Gingko Biloba - General herbal Uses
The earliest use of gingko did not always veer towards the medicinal, as these large, long-lived trees were prime candidates for landscaping and other horticultural pursuits, so much so that it was cultivated both in the (literal) large-scale and small-scale either as shade trees or as potted bonsai.
Gingko trees are also known for their pest-resistent wood, making them prime carpentry material for the creation of various articles of light furniture. In feudal Japan and Imperial China, gingko wood was employed for carpentry and general construction, although it itself is not a prime wood (in terms of the 'Western' sense of aesthetics) for such a purpose. 
Veering towards the culinary, the seeds of the gingko tree, or, more specifically, the inner gametophytes encased within the seeds are used as a type of foodstuff in several Asiatic countries, more commonly in China, Japan, and Korea. Despite its technically 'edible' nature, this inner 'flesh' can cause allergic reactions in certain individuals which results in seizures or convulsions, especially when consumed in excess. Eaten moderately however, it is traditionally ascribed medicinal and aphrodisiac qualities, and is commonly prepared (in both China and Japan) during the holidays as an accompaniment to sweetmeats or staple dishes.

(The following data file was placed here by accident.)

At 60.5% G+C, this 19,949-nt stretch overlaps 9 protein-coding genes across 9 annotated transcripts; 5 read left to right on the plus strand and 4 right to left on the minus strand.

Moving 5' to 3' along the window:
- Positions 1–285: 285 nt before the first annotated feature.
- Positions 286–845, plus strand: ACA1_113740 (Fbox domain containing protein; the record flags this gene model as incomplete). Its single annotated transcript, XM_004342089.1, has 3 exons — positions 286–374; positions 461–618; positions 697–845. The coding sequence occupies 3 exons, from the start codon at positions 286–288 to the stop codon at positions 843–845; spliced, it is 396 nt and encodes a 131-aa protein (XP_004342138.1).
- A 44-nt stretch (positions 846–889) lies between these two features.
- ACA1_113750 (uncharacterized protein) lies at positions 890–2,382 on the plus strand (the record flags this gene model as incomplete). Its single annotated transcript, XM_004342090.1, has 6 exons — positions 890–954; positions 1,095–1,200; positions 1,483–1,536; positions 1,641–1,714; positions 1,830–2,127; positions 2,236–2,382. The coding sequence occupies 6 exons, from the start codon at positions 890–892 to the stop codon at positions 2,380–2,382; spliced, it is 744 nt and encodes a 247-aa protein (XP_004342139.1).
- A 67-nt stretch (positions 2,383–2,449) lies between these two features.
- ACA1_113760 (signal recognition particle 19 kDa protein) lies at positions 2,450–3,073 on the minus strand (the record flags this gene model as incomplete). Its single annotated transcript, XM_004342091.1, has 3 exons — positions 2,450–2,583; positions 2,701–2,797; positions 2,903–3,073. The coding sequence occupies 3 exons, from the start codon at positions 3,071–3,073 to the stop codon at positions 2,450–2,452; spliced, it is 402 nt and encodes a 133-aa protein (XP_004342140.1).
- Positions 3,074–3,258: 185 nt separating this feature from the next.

Perhaps the most popular use of gingko biloba in these modern times is in the employment of its leaves as prime sources for gingko biloba extract, which is typically marketed as a food supplement said to provide the consumer with a number of health benefits. Gingko extracts are derived from a concentrated and standardised dosage of the gingko tree's active compounds which are chiefly derived from its leaves. In earlier times, gingko was often employed medicinally simply by wildcrafting its leaves, and subsequently drying them and creating decoctions or infusions of the leaves either by itself, or in combination with other (often complimentary) herbs.